Self-Help for Autistic Children: Tips for Teachers and Care Givers

Share Article

April 30, 2012, was the last day for Autism Awareness Month, and because of this, My Positive Perspective wanted to educate teachers and care givers of children with Autism some helpful information.

My Positive Perspective logo

Most people think children with Autism are over stimulated,but they are in fact under stimulated.

April 30, 2012, marked the end of Autism Awareness Month. With this in mind, My Positive Perspective wanted to try to help teachers and care givers of children and adults who suffer from this disease some information about the disease that would most likely lead to a greater understanding about what can be done to manage autism. “There is a misunderstanding regarding autistic children,” Dr. Matt explains, “Most people think they’re over stimulated, but in fact they are under stimulated.”

Because of the fact that they are under stimulated, the best way to treat this disease is to reverse what the body and mind are doing. We need to increase stimulation. The easiest way to do this is through medication; however, it is not the most effective way. What increases stimulation in anybody, is the presence of dopamine. Dopamine helps calm the body and mind down, it helps them stay at ease with each other. Dopamine can be prescribed, but it is produced by the body when there is physical activity. For teachers, an example of incorporating this knowledge into their teaching would be having students clap or stand up when a correct answer is given and then have a different exercise such as a “jumping jack” when an incorrect answer is given.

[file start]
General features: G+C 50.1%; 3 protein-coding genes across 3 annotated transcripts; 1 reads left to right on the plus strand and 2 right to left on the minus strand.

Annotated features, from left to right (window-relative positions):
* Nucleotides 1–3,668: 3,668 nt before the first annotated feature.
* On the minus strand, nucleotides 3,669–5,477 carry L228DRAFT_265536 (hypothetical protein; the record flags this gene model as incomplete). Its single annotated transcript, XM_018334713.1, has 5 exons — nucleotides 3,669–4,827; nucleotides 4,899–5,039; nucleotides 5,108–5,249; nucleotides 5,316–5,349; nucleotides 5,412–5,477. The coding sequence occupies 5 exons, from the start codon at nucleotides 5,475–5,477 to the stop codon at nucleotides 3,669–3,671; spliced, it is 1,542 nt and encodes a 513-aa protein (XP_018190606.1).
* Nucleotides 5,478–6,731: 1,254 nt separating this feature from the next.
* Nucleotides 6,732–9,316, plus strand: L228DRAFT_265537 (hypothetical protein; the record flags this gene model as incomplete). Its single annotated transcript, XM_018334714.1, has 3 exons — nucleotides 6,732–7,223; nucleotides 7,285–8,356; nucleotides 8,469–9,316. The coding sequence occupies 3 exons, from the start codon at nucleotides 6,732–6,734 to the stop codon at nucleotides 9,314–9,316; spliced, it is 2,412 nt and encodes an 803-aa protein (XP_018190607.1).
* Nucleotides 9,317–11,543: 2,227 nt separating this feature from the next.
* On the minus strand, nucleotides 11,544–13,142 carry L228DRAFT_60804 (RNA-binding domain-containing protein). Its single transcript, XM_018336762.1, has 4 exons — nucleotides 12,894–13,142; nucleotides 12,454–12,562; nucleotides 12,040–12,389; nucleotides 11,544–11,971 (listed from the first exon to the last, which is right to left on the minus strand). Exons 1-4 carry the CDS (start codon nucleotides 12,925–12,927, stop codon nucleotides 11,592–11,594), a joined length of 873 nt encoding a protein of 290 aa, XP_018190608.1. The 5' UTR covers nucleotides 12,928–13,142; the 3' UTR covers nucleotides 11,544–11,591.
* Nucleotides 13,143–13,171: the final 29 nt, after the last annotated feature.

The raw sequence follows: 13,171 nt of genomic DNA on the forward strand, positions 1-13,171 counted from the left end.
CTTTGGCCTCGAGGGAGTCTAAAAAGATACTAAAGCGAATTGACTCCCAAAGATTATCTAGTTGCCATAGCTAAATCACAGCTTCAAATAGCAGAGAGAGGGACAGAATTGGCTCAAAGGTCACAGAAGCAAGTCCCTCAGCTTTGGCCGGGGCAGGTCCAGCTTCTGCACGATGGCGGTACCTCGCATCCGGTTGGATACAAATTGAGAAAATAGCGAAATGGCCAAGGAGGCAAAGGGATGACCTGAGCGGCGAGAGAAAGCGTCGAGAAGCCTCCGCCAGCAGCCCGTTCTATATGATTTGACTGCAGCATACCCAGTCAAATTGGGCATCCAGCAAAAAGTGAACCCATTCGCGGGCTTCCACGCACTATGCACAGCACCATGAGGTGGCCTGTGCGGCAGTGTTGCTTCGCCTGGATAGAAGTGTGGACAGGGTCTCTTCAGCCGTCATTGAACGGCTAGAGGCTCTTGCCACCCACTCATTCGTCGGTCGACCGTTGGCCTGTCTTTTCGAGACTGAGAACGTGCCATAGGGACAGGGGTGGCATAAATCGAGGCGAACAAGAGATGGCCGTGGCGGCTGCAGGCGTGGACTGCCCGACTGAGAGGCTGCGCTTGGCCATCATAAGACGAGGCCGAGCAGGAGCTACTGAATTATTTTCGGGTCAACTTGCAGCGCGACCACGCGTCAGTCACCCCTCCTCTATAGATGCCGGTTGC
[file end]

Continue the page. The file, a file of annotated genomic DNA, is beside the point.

These “natural” ways of producing dopamine are very beneficial for autistic children because since it is produced naturally, the body will not rely on medication being the sole reason dopamine is produced. Another reason it is beneficial to have autistic children produce dopamine naturally is because it helps limit the expense entailed in maintaining the disease. Autism costs on average $65,000 per year to maintain the diagnosis and with the number of cases growing at such a rapid rate, people need to find ways to limit the expense of maintaining autism.

Share article on social media or email:

View article via:

Pdf Print

Contact Author

Jason Deierlein
Visit website